• Therapies may be delayed by the patient so that a traditional healer can be consulted and on occasion a ceremony performed in their hogán (home).

  • Practitioners should always ask (especially the elderly) before showing X-Rays with patients as some have strong beliefs about any pictures of themselves and X-Rays have certain meaning to some patients.

  • Assessing the home environment is essential before therapies are prescribed. Many people still have no electricity (no refrigerators) and no in door water source (no bathroom). Alternatives exist seasonally for ice/heat treatments and storage of medications and these should be appreciated by the practitioner.

  • Conversational "courtesies" which are common in non-Navajo society (thank-you, excuse me, etc.) are infrequently heard on the Navajo but appreciation is felt and expressed by patients particularly after they get to know their provider over time.

  • Translation into the Navajo language (which is descriptive) is extremely difficult and many health related terms have no single word counterpart in Navajo. A "simple" question when interpreted into Navajo takes much longer to ask in Navajo than in English.

  • Patients may arrive for healthcare with their skin blackened with charcoal which mean they have recently had a ceremony performed for them by a traditional healer.

  • After ceremonies, patients have to observe certain practices outlined by the healer (only eat certain foods, avoid anything dead, etc.). These do not generally interfere with prescriptions by non-Navajo practitioners.

  • Pinon tree sap and herbs may be placed on wounds prior to arrival in the E.R. and harsh criticism of this (which represents a belief system) will adversely affect the relationship with the patient.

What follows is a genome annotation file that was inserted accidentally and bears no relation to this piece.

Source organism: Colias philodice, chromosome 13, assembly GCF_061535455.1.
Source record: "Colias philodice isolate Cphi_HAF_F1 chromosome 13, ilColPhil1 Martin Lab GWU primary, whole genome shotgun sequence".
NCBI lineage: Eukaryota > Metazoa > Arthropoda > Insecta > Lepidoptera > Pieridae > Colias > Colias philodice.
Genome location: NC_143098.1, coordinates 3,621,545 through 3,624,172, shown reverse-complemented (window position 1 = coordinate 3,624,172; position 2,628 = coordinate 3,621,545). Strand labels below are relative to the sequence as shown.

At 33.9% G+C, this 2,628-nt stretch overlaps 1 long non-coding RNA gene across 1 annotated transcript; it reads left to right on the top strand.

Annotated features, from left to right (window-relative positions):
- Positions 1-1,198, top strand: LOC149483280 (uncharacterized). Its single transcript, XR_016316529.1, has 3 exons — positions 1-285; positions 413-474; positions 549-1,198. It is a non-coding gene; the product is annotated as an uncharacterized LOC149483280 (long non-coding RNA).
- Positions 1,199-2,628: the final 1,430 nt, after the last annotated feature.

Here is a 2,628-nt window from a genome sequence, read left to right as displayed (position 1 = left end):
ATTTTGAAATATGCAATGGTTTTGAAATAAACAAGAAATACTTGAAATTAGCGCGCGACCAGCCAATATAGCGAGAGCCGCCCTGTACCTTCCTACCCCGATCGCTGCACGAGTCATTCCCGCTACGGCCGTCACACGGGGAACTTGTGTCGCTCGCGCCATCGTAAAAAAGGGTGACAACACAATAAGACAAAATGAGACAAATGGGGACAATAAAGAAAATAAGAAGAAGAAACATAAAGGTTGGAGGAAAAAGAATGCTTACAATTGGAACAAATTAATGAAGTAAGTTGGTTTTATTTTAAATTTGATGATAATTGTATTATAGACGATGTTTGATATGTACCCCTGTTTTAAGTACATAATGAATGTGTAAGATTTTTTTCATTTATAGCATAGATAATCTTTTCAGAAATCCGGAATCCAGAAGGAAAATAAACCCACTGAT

• Patient encounters with spider webs cause problems for some patients even though the non-Navajo practitioner may not be able to see a rash or believe that shortness of breath is a spider web induced.

  • Avoidance of the phrase "there is nothing wrong with you" is best. Advising the patient that one can't determine the nature of their problem at this time is better.

  • Many Navajo believe that by stating something may happen in the future (potential complications including death for example) will cause the event to occur. This has obvious implications for health education efforts.

  • Navajo concepts of being, health, disease, and the environment are deeply intertwined with Navajo religion.

  • There are many types of traditional healers (crystal gazers, herbalists, stargazers, hand tremblers) and the right one must be sought out for the patient (by the family) for specific problems. Navajo Area Indian Health Service employees must respect the patients served which includes their belief systems. Doing so will lead to mutually satisfying relationship among patients, families, community members and those who choose to live among and serve the Diné.